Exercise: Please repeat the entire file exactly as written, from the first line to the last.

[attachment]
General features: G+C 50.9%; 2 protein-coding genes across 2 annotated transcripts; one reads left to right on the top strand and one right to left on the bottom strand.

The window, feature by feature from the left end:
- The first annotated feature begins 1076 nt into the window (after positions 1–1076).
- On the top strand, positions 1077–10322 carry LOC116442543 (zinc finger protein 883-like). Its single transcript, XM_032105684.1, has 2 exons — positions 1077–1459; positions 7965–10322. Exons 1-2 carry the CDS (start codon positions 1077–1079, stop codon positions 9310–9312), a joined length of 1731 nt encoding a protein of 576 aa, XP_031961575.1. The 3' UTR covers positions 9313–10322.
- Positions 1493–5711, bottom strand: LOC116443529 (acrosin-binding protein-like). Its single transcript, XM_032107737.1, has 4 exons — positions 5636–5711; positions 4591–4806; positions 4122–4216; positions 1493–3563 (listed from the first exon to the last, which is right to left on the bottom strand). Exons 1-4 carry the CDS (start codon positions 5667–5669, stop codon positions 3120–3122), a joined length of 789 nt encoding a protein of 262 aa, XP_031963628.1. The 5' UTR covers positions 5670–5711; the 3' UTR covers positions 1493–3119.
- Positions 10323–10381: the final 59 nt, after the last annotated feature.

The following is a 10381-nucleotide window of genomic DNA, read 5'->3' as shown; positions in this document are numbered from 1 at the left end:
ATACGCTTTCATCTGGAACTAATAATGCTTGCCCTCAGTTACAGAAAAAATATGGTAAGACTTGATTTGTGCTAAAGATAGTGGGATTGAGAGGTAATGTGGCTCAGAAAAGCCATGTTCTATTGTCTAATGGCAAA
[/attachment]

General features: G+C 50.9%; 2 protein-coding genes across 2 annotated transcripts; one reads left to right on the top strand and one right to left on the bottom strand.

The window, feature by feature from the left end:
- The first annotated feature begins 1076 nt into the window (after positions 1–1076).
- On the top strand, positions 1077–10322 carry LOC116442543 (zinc finger protein 883-like). Its single transcript, XM_032105684.1, has 2 exons — positions 1077–1459; positions 7965–10322. Exons 1-2 carry the CDS (start codon positions 1077–1079, stop codon positions 9310–9312), a joined length of 1731 nt encoding a protein of 576 aa, XP_031961575.1. The 3' UTR covers positions 9313–10322.
- Positions 1493–5711, bottom strand: LOC116443529 (acrosin-binding protein-like). Its single transcript, XM_032107737.1, has 4 exons — positions 5636–5711; positions 4591–4806; positions 4122–4216; positions 1493–3563 (listed from the first exon to the last, which is right to left on the bottom strand). Exons 1-4 carry the CDS (start codon positions 5667–5669, stop codon positions 3120–3122), a joined length of 789 nt encoding a protein of 262 aa, XP_031963628.1. The 5' UTR covers positions 5670–5711; the 3' UTR covers positions 1493–3119.
- Positions 10323–10381: the final 59 nt, after the last annotated feature.

The following is a 10381-nucleotide window of genomic DNA, read 5'->3' as shown; positions in this document are numbered from 1 at the left end:
ATACGCTTTCATCTGGAACTAATAATGCTTGCCCTCAGTTACAGAAAAAATATGGTAAGACTTGATTTGTGCTAAAGATAGTGGGATTGAGAGGTAATGTGGCTCAGAAAAGCCATGTTCTATTGTCTAATGGCAAA